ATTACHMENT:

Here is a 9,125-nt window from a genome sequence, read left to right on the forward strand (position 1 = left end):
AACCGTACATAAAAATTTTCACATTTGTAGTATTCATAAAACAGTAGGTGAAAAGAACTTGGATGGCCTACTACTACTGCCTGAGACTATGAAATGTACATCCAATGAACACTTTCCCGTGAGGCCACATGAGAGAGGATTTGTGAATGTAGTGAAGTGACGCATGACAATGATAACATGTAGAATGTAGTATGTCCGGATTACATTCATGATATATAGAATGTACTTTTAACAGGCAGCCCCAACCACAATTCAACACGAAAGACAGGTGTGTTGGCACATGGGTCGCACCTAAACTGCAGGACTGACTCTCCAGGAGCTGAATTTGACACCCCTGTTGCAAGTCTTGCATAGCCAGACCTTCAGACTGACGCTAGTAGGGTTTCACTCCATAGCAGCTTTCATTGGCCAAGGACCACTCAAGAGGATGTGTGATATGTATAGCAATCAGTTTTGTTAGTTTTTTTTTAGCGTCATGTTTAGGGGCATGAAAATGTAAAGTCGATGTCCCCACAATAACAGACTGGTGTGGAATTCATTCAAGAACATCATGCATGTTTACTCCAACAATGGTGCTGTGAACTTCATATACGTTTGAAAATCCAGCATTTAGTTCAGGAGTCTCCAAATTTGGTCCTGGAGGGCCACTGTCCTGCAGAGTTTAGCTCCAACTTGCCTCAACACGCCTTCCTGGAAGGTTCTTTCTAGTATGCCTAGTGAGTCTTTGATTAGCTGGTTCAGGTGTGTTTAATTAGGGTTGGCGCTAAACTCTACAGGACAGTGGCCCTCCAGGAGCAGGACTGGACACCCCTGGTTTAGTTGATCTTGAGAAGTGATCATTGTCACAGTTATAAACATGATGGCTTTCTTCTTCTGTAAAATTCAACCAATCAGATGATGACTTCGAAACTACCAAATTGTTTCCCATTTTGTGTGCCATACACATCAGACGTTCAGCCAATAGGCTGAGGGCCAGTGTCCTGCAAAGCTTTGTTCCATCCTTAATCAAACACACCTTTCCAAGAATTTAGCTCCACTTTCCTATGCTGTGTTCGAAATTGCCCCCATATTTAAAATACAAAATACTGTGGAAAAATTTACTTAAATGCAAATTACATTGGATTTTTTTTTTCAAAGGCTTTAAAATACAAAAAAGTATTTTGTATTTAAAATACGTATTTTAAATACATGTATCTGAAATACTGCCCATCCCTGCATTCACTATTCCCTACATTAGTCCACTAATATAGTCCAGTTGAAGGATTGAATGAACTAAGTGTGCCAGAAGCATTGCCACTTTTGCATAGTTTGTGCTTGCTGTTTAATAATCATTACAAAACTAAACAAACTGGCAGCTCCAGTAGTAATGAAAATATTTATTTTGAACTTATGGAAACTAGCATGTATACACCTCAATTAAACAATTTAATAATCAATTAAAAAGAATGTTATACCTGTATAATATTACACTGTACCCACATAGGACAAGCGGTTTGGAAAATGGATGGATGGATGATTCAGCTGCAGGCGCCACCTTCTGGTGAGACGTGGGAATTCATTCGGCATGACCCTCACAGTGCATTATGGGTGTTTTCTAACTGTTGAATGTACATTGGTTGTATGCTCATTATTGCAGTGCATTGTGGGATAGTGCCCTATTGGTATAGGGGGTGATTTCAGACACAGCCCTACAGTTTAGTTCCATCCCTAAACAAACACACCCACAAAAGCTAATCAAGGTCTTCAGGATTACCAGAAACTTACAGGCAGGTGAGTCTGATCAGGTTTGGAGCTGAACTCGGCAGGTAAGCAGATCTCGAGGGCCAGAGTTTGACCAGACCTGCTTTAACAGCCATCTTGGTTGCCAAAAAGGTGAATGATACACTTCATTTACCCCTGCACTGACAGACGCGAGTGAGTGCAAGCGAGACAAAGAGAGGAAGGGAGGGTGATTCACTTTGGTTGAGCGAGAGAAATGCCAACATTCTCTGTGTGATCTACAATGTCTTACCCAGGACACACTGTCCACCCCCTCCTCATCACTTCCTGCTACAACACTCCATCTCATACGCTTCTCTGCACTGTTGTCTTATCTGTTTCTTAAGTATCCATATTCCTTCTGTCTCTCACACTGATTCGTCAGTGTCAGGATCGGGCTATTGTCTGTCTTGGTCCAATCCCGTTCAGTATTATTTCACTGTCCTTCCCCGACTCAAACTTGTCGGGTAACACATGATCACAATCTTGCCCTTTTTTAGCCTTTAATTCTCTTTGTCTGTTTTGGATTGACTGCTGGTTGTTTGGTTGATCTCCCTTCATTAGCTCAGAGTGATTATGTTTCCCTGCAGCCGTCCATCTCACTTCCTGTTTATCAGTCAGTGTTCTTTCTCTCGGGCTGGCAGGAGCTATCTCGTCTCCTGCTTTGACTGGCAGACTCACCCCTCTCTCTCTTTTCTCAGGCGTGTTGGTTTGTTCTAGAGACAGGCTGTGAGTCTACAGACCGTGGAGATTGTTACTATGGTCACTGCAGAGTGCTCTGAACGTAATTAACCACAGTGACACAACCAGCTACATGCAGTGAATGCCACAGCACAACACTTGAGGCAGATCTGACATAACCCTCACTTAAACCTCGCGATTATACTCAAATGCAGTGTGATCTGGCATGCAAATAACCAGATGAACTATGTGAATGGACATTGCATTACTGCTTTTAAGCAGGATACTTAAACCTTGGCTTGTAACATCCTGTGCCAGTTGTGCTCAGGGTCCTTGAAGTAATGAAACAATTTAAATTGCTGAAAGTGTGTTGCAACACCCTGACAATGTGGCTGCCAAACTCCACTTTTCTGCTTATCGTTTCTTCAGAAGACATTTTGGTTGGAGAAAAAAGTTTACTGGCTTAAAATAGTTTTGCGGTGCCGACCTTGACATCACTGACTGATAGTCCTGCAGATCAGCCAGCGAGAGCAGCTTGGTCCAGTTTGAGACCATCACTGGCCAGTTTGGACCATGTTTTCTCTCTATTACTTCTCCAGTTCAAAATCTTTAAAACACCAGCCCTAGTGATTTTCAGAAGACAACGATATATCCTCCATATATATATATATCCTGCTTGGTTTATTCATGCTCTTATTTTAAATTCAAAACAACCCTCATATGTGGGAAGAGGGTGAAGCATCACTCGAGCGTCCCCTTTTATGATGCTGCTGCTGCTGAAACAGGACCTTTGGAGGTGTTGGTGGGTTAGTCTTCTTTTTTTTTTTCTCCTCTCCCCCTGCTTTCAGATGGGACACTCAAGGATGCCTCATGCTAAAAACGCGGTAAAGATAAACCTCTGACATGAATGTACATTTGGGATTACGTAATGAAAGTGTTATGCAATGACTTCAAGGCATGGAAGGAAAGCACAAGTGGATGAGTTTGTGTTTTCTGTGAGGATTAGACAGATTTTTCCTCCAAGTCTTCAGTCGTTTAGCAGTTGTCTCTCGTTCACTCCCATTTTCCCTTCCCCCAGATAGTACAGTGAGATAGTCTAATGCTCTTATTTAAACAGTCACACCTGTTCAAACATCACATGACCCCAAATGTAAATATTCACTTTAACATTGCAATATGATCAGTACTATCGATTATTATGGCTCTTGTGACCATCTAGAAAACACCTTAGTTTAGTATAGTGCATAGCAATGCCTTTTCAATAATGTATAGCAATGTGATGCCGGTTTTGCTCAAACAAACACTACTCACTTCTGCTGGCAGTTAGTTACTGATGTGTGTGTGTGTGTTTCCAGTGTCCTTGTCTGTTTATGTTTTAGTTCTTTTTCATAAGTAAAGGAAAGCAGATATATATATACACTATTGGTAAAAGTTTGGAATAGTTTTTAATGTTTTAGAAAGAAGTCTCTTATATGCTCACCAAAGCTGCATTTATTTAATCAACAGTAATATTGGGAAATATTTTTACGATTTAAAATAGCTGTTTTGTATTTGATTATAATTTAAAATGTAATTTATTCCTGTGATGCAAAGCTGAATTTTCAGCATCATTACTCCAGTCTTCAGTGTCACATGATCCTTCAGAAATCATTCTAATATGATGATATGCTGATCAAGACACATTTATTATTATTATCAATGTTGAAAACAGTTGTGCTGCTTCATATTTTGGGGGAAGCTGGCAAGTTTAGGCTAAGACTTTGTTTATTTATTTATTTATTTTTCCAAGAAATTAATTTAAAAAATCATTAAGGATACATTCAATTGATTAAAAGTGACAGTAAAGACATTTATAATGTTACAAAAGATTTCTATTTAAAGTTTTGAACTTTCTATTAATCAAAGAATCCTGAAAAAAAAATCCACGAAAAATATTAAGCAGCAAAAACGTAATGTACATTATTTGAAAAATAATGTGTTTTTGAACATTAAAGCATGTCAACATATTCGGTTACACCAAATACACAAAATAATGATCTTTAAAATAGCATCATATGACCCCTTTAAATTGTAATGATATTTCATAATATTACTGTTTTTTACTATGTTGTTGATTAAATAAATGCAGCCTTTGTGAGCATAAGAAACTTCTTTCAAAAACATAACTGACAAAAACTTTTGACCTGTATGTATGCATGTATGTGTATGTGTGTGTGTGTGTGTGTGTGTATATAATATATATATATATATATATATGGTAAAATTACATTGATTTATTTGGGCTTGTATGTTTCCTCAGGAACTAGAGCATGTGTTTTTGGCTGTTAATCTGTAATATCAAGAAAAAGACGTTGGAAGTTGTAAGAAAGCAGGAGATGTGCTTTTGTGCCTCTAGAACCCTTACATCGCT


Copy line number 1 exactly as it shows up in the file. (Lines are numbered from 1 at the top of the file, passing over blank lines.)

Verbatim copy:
Here is a 9,125-nt window from a genome sequence, read left to right on the forward strand (position 1 = left end):